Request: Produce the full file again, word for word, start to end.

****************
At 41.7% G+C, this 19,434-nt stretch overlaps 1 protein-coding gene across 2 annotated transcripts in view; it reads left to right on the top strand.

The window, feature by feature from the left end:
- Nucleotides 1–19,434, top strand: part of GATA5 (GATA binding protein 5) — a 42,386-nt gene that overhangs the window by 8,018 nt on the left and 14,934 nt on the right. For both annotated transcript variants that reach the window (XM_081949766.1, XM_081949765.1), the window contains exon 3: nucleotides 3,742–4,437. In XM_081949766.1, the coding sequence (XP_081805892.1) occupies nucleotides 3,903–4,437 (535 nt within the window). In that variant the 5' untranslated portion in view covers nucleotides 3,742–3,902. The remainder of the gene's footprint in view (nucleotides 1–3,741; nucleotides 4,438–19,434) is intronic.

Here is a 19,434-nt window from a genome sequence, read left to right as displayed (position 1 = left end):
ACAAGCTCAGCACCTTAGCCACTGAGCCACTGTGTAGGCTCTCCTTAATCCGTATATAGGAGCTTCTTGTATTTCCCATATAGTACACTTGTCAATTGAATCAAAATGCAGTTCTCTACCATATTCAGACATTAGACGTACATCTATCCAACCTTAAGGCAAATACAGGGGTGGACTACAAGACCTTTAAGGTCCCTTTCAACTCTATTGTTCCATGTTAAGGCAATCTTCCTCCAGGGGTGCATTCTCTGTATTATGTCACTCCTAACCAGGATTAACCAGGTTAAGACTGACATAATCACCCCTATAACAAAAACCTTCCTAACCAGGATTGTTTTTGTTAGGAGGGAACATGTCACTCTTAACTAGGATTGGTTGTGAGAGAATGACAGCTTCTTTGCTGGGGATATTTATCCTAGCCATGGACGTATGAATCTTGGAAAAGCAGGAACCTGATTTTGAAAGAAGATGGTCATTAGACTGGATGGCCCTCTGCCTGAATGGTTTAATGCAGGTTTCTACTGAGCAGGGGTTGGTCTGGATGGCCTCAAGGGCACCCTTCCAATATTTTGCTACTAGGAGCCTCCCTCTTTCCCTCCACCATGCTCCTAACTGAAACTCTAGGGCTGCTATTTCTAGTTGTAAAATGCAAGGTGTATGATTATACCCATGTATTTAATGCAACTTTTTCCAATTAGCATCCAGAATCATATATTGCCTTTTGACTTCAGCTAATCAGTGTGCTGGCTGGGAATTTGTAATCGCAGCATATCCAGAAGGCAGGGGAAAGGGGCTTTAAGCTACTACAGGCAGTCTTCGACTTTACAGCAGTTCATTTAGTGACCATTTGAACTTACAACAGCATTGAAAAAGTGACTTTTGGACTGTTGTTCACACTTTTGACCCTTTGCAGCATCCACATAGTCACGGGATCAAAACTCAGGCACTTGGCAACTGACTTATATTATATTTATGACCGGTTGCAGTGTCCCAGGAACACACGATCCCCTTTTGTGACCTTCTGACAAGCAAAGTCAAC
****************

At 41.7% G+C, this 19,434-nt stretch overlaps 1 protein-coding gene across 2 annotated transcripts in view; it reads left to right on the top strand.

The window, feature by feature from the left end:
- Nucleotides 1–19,434, top strand: part of GATA5 (GATA binding protein 5) — a 42,386-nt gene that overhangs the window by 8,018 nt on the left and 14,934 nt on the right. For both annotated transcript variants that reach the window (XM_081949766.1, XM_081949765.1), the window contains exon 3: nucleotides 3,742–4,437. In XM_081949766.1, the coding sequence (XP_081805892.1) occupies nucleotides 3,903–4,437 (535 nt within the window). In that variant the 5' untranslated portion in view covers nucleotides 3,742–3,902. The remainder of the gene's footprint in view (nucleotides 1–3,741; nucleotides 4,438–19,434) is intronic.

Here is a 19,434-nt window from a genome sequence, read left to right as displayed (position 1 = left end):
ACAAGCTCAGCACCTTAGCCACTGAGCCACTGTGTAGGCTCTCCTTAATCCGTATATAGGAGCTTCTTGTATTTCCCATATAGTACACTTGTCAATTGAATCAAAATGCAGTTCTCTACCATATTCAGACATTAGACGTACATCTATCCAACCTTAAGGCAAATACAGGGGTGGACTACAAGACCTTTAAGGTCCCTTTCAACTCTATTGTTCCATGTTAAGGCAATCTTCCTCCAGGGGTGCATTCTCTGTATTATGTCACTCCTAACCAGGATTAACCAGGTTAAGACTGACATAATCACCCCTATAACAAAAACCTTCCTAACCAGGATTGTTTTTGTTAGGAGGGAACATGTCACTCTTAACTAGGATTGGTTGTGAGAGAATGACAGCTTCTTTGCTGGGGATATTTATCCTAGCCATGGACGTATGAATCTTGGAAAAGCAGGAACCTGATTTTGAAAGAAGATGGTCATTAGACTGGATGGCCCTCTGCCTGAATGGTTTAATGCAGGTTTCTACTGAGCAGGGGTTGGTCTGGATGGCCTCAAGGGCACCCTTCCAATATTTTGCTACTAGGAGCCTCCCTCTTTCCCTCCACCATGCTCCTAACTGAAACTCTAGGGCTGCTATTTCTAGTTGTAAAATGCAAGGTGTATGATTATACCCATGTATTTAATGCAACTTTTTCCAATTAGCATCCAGAATCATATATTGCCTTTTGACTTCAGCTAATCAGTGTGCTGGCTGGGAATTTGTAATCGCAGCATATCCAGAAGGCAGGGGAAAGGGGCTTTAAGCTACTACAGGCAGTCTTCGACTTTACAGCAGTTCATTTAGTGACCATTTGAACTTACAACAGCATTGAAAAAGTGACTTTTGGACTGTTGTTCACACTTTTGACCCTTTGCAGCATCCACATAGTCACGGGATCAAAACTCAGGCACTTGGCAACTGACTTATATTATATTTATGACCGGTTGCAGTGTCCCAGGAACACACGATCCCCTTTTGTGACCTTCTGACAAGCAAAGTCAAC